Varun Soni is the Dean of Religious Life at the University of Southern California (USC) and the first Hindu to serve as the chief religious or spiritual leader of an American university.
In a time where it feels like we have never been more divided, this conversation is about unity. It’s about empathy. It’s about diversity. It’s about curiosity and regard.
There is so much to learn in this conversation.
Varun has been personally impacted by some of the most influential thought leaders in history… Gandhi, the Dalai Lama, to name a few.
As a leader (and I’m not throwing that term out there loosely) at the University of Southern California, Varun is deeply committed to helping students become, through embracing the tension between differences and commonalities.
His goal is to run the office of religious life at USC as the office of the future – to envision what religion and spirituality is going to look like 10 years from now rather than what it looked like 10 years ago.
In this conversation we talk about how to master the art of living – this includes the importance of asking yourself the right questions, redefining your metrics for success, and the importance of emotional intelligence.
Varun also sheds light on some of the difficulties today’s college students face that previous generations may have thought inconceivable.
In This Episode:
- The Unique Mission of the USC Religious Office
- How his young age impacts the way he teaches his students
- His experience being a first generation Indian in America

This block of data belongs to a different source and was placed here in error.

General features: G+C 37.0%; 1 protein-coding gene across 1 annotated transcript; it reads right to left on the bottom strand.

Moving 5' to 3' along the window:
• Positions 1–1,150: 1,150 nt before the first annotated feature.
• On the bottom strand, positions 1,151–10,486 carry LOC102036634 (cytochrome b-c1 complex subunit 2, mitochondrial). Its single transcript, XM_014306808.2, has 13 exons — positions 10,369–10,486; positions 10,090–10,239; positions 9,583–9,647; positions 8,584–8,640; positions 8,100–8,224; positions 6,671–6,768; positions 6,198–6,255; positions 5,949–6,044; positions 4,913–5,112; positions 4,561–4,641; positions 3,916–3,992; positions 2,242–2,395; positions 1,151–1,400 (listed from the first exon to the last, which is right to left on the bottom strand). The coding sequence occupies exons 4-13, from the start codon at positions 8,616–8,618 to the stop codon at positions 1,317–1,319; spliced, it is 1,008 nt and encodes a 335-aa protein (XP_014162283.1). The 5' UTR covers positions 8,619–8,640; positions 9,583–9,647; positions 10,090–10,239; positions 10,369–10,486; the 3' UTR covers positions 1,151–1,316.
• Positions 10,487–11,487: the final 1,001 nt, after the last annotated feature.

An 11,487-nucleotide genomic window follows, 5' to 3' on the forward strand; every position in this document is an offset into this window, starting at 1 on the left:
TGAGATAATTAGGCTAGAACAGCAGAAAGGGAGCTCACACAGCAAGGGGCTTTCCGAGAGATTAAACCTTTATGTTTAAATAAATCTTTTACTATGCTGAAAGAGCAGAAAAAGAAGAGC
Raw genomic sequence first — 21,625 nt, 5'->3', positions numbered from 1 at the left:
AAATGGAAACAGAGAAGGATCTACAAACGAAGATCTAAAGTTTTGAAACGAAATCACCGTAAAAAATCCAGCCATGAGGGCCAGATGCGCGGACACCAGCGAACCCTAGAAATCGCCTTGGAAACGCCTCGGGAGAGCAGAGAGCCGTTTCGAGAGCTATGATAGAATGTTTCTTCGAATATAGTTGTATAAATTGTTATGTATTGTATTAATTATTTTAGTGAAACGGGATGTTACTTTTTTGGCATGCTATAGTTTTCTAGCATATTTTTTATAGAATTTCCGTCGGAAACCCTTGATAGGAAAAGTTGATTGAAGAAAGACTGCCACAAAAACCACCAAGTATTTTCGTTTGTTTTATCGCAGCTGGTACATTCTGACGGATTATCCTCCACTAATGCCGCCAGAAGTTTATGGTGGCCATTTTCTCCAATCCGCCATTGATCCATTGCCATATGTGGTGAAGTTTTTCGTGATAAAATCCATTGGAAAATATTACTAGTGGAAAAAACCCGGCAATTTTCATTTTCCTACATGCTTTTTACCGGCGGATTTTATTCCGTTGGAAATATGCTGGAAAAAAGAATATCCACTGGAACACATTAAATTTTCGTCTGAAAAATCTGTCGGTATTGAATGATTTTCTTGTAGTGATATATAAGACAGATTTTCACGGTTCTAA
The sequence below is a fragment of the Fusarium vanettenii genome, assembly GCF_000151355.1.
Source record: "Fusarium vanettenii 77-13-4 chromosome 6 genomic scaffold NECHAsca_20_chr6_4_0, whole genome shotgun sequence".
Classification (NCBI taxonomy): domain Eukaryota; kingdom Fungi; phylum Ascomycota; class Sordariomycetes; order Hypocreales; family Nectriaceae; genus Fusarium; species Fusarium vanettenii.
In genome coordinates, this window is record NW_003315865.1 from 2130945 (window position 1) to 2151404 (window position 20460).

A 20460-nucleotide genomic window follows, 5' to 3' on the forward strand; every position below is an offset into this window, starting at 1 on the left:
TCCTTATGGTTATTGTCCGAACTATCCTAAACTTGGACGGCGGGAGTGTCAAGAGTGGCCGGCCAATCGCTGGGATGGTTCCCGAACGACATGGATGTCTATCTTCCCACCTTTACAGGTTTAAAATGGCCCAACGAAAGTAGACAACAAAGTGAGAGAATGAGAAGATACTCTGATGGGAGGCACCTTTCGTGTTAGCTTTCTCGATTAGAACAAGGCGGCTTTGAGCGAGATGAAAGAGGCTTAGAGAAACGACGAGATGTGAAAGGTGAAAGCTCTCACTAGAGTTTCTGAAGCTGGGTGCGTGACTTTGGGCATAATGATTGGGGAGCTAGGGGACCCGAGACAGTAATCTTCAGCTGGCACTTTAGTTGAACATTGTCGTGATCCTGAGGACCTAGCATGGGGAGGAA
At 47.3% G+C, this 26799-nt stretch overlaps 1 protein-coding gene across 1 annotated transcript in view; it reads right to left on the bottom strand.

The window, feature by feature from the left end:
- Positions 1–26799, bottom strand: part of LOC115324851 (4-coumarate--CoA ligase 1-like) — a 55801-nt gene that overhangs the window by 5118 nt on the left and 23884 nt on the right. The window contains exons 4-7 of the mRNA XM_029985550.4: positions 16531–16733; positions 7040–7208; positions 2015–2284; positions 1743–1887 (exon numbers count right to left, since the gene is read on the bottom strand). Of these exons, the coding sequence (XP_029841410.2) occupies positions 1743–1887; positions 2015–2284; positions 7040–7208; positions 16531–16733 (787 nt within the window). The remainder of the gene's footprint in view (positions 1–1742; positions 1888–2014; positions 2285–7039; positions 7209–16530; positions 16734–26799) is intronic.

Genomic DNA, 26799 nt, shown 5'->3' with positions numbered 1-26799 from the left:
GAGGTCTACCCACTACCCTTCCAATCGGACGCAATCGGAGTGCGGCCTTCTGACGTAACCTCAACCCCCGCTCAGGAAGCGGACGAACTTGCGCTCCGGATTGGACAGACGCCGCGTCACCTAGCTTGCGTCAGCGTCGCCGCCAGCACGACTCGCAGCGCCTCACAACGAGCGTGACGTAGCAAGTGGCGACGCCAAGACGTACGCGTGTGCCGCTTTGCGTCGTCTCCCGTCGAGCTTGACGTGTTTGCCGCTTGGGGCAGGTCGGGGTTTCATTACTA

- Why he rebelled against the expectations of his parents and chose the arts over medicine
- What he learned from the teachings of Gandhi and the Dalai Lama
- The reason the scholarly and the spiritual can co-exist
- How to become a master in the art of living
- Redefining your metrics for success
- The current mental illness crisis America is facing and how it’s impacting college social life
- What he loves about Hinduism
- How he helps students learn to trust themselves
- Tactics for combatting self-doubt
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“My goal is to run the office of religious life at USC as the office of the future. What is religion and spirituality going to look like 10 years from now, not what did it look like 10 years ago?”
“We’re here to meet students wherever they’re at. Wherever there at on their journey. Wherever they’re at on their course of study. Wherever they’re at on their professional aspirations. We want to be there for them.”
“If we bring together our spiritual selves – how we find meaning, and purpose, and community and our academic or scholarly selves – what we want to do in the world and how we prepare ourselves to do it – then we can be more effective on both fronts.”
“What I challenge my students to think about and what I challenge my self to think about is how do we redefine the metrics of success.”
On the Dalai Lama: “When I got to spend a little time with him that day, it changed my life forever.”
“For me spirituality is much more about the questions than the answers. I think religion tends to be about answers, spirituality tends to be about questions.”
“I can’t control what’s happening in outer space but I can control what’s happening in inner space.”
“We become the stories that we tell ourselves.”
“I think the thing that I want to challenge my students to think about deeply is how they themselves create the conditions of their own suffering.”
“What I’ve found are the people who are most successful professionally are also really good in terms of emotional intelligence. They’re not successful because they went to the right schools or got the right grades. They’re successful because understand what it means to be human and how others human operate and what other humans need and how to be that person for others.”
On relationships: “Talking with thumbs can’t replace talking with tongues.”
“I think ultimately mindfulness is about choices. I don’t have to react in a particular way. I don’t have to feel a particular way. I can choose to do something in a certain way. I don’t have to fall in patterns. Mindfulness gives you choices you might not otherwise have.”
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- Plato – Greek philosopher
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